The Baltimore Sun recently carried a very poignant letter from one of its local readers— a letter that utility executives might well take to heart. Appearing under the title, “Energy Advice Cruel to Poorer Readers,” the letter took offense at an article that trivialized the effect of the huge increase in local electric bills (35 to 72 percent) expected this July with the lifting of a long-standing retail rate freeze. The Sun article had suggested that Marylanders could cut their $300-per-month dining expenses, or drive to Virginia Beach for vacation, rather than fly to Florida.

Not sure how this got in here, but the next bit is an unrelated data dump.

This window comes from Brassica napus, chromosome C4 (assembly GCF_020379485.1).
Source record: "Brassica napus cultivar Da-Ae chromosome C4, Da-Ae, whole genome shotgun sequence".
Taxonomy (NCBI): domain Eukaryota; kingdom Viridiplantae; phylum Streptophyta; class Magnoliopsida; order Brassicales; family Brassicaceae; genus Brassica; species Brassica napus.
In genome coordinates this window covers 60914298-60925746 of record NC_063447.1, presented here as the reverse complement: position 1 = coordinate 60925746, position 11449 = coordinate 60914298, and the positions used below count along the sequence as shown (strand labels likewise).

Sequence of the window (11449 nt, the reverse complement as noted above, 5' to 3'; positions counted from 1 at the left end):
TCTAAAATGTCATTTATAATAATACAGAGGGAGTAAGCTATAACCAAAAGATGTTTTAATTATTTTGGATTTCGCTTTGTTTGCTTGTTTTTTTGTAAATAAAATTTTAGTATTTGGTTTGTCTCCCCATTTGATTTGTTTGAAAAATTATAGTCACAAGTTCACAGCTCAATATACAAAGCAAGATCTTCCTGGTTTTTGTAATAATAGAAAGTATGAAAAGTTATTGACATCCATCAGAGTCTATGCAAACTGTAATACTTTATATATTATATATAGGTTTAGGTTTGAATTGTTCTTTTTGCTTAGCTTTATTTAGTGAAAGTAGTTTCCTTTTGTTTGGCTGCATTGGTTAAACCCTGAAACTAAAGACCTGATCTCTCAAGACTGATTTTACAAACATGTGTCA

The reader, however, was not amused: “A single mother with two children earning, say, $30,000 a year would not find humor in that advice.”
While government programs do offer assistance (one in particular would target families of four earning a maximum of $2,419 a month), this type of human-interest scenario has moved politicians and regulators in various states to take action. These public servants are hoping to moderate the political and economic impact from rising power prices in states that have adopted retail competition, or that are preparing for the end of rate freezes.